Participatory virtual sports apps have gone all-in during the coronavirus pandemic. They have been marketing heavily and engaging with an ever-growing number of real-world events. As with delivery apps, virtual meetings apps, streaming sites and to a lesser extent news content sites (like this one, we hope!), the pandemic has actually improved their market share over the real-world competition. This has been great for the apps, but is it great for sport?
Take cycling as an example. Of all sporting codes, who would have thought that cycling would have garnered the most attention through virtual eventing? Today’s (June 7) charity race featuring Chris Froome, Kevin Pietersen, Mel C and Darren Gough racing up a volcano – on the Zwift App – is a case in point. The race is being broadcast live on SkySports and will stream on the Zwift Youtube channel. Cycling’s only real competition (other than from e-sports of course, which we will consider separately) comes from running, with the gold-tier IAAF Cape Town marathon offering a virtual race as an option in 2020 – but in terms of races, it has been cycling which up until now have received all the attention.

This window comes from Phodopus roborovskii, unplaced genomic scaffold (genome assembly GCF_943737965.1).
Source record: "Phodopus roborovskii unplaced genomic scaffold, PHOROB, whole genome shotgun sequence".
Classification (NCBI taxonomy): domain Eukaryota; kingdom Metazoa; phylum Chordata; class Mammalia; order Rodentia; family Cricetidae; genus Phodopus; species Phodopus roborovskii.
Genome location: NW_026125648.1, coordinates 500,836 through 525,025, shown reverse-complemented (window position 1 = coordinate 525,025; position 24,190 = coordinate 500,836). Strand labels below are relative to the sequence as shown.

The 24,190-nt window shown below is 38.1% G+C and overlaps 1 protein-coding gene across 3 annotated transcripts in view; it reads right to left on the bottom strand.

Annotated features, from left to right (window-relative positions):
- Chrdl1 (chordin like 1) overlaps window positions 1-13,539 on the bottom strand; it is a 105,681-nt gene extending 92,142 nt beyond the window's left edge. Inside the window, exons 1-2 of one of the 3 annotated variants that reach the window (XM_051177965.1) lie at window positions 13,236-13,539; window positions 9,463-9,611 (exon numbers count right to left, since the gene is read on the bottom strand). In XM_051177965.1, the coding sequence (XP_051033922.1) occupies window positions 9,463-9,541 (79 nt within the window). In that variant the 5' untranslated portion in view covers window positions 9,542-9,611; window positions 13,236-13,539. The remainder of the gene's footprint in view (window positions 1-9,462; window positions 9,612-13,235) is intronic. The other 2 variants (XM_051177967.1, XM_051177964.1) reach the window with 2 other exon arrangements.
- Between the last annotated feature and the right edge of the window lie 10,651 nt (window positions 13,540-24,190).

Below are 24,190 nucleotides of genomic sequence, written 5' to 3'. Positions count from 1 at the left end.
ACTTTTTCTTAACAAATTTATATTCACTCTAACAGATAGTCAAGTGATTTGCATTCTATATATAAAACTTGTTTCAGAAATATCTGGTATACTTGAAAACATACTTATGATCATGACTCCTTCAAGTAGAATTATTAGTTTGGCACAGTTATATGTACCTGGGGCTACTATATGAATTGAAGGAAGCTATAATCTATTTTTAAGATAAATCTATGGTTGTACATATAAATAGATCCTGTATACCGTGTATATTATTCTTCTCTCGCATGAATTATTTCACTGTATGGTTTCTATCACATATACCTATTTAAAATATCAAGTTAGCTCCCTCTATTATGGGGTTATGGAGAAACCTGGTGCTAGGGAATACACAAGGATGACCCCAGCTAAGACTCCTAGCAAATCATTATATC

“Its been incredible to see the uptake,” says Director of Podium Sports and manager/agent of some of South Africa’s top triathletes and cyclists, Nic Lamond. Lamond points to one morning early in South Africa’s lockdown period when Zwift South Africa apparently reported over 30,000 concurrent users on their app.
The Wheels for Heroes event comes just weeks after top international and South African cyclists hooked up to the Zwift app and raced the Cape Epic – South Africa’s top mountain biking race – virtually (story on the Epic’s website, here https://www.cape-epic.com/news/1277/tackling-the-untamed-african-mtb-race-online/ ).
Whether virtual apps are good for sports in general remains to be seen. We’ll be exploring this them in the coming week, checking in with sports professionals to get their opinion.
Meanwhile, if you haven’t had enough of Chris Froome – or Kevin Pieterson for that matter – this year, you can catch the race on Zwift’s Youtube channel. More on this exciting new (virtual) arena, soon, here on SPNA.